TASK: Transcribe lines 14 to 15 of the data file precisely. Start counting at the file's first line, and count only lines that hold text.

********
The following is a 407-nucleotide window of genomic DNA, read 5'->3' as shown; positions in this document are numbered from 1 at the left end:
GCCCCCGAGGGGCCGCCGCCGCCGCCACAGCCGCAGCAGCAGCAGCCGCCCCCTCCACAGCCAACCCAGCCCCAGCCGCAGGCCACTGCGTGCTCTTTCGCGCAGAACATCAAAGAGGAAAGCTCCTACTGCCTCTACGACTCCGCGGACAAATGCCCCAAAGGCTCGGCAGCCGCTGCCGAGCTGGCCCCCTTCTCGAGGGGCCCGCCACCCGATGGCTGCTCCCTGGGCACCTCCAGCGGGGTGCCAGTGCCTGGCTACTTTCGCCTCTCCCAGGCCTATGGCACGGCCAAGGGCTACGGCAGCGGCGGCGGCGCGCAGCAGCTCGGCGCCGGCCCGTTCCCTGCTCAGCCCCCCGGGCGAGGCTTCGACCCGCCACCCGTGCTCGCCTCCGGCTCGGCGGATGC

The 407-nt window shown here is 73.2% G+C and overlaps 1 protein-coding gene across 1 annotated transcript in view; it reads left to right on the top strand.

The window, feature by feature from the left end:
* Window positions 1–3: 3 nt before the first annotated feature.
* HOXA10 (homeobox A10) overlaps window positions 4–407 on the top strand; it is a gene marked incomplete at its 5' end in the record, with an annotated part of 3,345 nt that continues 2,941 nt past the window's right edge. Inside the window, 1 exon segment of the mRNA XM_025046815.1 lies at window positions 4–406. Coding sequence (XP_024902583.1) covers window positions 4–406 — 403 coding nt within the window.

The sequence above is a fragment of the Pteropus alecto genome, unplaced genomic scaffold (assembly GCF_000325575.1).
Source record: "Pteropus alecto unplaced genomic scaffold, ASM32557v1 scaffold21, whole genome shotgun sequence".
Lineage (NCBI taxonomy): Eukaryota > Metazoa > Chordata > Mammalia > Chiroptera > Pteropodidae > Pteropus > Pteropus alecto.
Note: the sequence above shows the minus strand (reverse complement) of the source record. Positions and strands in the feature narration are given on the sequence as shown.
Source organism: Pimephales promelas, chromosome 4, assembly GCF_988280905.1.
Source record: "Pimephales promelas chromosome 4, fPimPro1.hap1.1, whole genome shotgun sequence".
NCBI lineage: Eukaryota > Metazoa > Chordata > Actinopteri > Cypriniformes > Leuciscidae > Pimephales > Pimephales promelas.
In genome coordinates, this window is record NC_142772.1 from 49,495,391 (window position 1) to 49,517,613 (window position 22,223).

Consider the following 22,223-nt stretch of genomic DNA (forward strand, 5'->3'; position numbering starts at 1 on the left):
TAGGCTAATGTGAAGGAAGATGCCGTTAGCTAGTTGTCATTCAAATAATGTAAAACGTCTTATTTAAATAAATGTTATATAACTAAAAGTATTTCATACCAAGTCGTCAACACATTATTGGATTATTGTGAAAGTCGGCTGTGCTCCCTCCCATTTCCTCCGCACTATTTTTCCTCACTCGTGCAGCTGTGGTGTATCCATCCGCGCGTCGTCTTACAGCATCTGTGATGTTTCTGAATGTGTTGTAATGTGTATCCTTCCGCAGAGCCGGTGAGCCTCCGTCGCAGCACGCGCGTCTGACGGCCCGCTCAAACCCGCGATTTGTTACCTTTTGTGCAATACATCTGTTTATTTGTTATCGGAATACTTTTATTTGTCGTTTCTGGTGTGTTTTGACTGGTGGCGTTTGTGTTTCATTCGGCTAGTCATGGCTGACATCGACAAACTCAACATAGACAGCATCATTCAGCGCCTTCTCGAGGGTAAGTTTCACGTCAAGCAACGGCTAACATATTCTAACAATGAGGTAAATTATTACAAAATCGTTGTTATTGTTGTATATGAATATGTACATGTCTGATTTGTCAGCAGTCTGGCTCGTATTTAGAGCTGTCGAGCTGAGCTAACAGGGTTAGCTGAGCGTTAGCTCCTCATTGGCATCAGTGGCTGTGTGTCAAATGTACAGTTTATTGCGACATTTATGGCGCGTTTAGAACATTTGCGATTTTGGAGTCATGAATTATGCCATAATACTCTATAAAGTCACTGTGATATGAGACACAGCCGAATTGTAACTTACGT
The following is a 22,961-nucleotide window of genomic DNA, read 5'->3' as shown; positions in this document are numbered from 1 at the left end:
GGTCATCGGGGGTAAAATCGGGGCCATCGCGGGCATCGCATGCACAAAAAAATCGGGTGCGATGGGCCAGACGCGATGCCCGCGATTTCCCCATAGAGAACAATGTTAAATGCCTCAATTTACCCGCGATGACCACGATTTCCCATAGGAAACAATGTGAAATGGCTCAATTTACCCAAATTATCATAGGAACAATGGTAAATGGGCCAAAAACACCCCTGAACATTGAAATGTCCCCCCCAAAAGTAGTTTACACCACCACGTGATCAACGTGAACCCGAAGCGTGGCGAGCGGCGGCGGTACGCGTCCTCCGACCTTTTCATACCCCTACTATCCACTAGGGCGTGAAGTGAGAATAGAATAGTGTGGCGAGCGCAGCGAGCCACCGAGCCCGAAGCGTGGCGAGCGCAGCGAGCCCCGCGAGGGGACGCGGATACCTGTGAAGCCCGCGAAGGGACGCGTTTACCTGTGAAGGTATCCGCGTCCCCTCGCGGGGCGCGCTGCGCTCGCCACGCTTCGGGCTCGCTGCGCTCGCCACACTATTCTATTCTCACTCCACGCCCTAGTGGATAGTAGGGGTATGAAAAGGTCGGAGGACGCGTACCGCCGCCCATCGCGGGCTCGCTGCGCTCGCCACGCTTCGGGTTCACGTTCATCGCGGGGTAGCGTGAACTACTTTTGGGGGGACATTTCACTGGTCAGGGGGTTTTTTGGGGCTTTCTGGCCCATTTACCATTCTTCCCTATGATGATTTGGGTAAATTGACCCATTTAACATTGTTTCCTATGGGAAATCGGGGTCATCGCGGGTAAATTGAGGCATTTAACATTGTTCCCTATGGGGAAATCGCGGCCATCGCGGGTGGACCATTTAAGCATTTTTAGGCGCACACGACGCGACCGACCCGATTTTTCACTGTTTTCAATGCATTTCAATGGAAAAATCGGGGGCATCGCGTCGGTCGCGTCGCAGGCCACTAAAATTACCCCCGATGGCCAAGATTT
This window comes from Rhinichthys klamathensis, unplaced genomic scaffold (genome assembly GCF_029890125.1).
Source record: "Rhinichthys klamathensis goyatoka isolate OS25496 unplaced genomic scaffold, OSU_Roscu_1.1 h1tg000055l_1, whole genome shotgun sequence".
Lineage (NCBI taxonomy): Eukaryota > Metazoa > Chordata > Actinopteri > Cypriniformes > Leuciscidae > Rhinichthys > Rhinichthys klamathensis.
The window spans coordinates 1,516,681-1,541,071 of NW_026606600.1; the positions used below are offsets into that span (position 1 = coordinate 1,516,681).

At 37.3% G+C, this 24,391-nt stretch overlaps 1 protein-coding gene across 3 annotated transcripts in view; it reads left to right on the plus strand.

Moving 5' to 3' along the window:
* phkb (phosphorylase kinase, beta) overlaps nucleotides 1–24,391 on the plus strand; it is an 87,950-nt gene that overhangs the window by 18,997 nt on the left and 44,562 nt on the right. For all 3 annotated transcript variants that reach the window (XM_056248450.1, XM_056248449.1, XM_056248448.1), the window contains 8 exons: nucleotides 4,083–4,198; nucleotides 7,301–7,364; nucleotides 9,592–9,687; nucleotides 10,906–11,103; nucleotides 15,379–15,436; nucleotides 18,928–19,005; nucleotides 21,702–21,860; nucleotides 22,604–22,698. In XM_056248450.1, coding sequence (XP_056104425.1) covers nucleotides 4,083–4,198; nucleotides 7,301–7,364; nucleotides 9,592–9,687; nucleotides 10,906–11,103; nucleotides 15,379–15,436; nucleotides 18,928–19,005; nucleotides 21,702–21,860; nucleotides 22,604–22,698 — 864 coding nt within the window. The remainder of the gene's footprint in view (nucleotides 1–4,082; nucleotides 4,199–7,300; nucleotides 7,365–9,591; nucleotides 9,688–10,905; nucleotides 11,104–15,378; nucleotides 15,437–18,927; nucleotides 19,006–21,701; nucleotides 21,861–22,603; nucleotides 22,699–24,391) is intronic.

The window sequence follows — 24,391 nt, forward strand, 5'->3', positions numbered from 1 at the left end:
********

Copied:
In genome coordinates, this window is record NC_142772.1 from 49,495,391 (window position 1) to 49,517,613 (window position 22,223).

Consider the following 22,223-nt stretch of genomic DNA (forward strand, 5'->3'; position numbering starts at 1 on the left):